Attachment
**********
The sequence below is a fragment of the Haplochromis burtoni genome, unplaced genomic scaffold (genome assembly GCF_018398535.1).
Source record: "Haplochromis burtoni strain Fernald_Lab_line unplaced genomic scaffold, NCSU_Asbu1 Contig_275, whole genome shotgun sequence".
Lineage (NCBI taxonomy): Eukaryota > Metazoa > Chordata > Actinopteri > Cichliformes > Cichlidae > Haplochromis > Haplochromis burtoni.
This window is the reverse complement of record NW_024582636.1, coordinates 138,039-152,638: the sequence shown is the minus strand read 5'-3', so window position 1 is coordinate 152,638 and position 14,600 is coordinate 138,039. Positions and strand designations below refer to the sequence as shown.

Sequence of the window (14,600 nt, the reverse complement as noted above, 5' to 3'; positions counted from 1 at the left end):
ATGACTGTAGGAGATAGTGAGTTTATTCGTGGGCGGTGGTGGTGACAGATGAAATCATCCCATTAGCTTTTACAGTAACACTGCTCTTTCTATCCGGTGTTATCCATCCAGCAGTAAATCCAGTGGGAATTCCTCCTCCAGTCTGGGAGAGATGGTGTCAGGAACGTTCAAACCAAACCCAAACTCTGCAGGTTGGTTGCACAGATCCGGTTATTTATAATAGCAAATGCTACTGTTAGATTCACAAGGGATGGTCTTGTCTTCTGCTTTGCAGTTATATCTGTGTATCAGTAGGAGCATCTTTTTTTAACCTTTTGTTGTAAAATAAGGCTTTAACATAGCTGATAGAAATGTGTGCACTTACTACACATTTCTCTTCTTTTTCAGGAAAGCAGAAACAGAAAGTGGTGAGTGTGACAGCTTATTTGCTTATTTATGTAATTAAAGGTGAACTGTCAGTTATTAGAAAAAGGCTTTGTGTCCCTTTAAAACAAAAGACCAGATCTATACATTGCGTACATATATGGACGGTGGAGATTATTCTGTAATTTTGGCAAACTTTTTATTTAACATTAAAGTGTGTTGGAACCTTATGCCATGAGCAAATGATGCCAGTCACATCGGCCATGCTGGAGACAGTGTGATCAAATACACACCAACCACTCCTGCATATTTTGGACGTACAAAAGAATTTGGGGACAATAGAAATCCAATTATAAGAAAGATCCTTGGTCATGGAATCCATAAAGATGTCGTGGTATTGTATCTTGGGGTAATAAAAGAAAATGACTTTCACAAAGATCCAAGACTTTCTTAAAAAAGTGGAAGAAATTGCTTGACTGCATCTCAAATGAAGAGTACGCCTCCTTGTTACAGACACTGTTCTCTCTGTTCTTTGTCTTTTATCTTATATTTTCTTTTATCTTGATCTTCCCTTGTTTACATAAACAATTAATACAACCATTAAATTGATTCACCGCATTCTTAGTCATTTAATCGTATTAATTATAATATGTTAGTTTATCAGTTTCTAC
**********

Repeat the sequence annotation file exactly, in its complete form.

The sequence below is a fragment of the Haplochromis burtoni genome, unplaced genomic scaffold (genome assembly GCF_018398535.1).
Source record: "Haplochromis burtoni strain Fernald_Lab_line unplaced genomic scaffold, NCSU_Asbu1 Contig_275, whole genome shotgun sequence".
Lineage (NCBI taxonomy): Eukaryota > Metazoa > Chordata > Actinopteri > Cichliformes > Cichlidae > Haplochromis > Haplochromis burtoni.
This window is the reverse complement of record NW_024582636.1, coordinates 138,039-152,638: the sequence shown is the minus strand read 5'-3', so window position 1 is coordinate 152,638 and position 14,600 is coordinate 138,039. Positions and strand designations below refer to the sequence as shown.

Sequence of the window (14,600 nt, the reverse complement as noted above, 5' to 3'; positions counted from 1 at the left end):
ATGACTGTAGGAGATAGTGAGTTTATTCGTGGGCGGTGGTGGTGACAGATGAAATCATCCCATTAGCTTTTACAGTAACACTGCTCTTTCTATCCGGTGTTATCCATCCAGCAGTAAATCCAGTGGGAATTCCTCCTCCAGTCTGGGAGAGATGGTGTCAGGAACGTTCAAACCAAACCCAAACTCTGCAGGTTGGTTGCACAGATCCGGTTATTTATAATAGCAAATGCTACTGTTAGATTCACAAGGGATGGTCTTGTCTTCTGCTTTGCAGTTATATCTGTGTATCAGTAGGAGCATCTTTTTTTAACCTTTTGTTGTAAAATAAGGCTTTAACATAGCTGATAGAAATGTGTGCACTTACTACACATTTCTCTTCTTTTTCAGGAAAGCAGAAACAGAAAGTGGTGAGTGTGACAGCTTATTTGCTTATTTATGTAATTAAAGGTGAACTGTCAGTTATTAGAAAAAGGCTTTGTGTCCCTTTAAAACAAAAGACCAGATCTATACATTGCGTACATATATGGACGGTGGAGATTATTCTGTAATTTTGGCAAACTTTTTATTTAACATTAAAGTGTGTTGGAACCTTATGCCATGAGCAAATGATGCCAGTCACATCGGCCATGCTGGAGACAGTGTGATCAAATACACACCAACCACTCCTGCATATTTTGGACGTACAAAAGAATTTGGGGACAATAGAAATCCAATTATAAGAAAGATCCTTGGTCATGGAATCCATAAAGATGTCGTGGTATTGTATCTTGGGGTAATAAAAGAAAATGACTTTCACAAAGATCCAAGACTTTCTTAAAAAAGTGGAAGAAATTGCTTGACTGCATCTCAAATGAAGAGTACGCCTCCTTGTTACAGACACTGTTCTCTCTGTTCTTTGTCTTTTATCTTATATTTTCTTTTATCTTGATCTTCCCTTGTTTACATAAACAATTAATACAACCATTAAATTGATTCACCGCATTCTTAGTCATTTAATCGTATTAATTATAATATGTTAGTTTATCAGTTTCTAC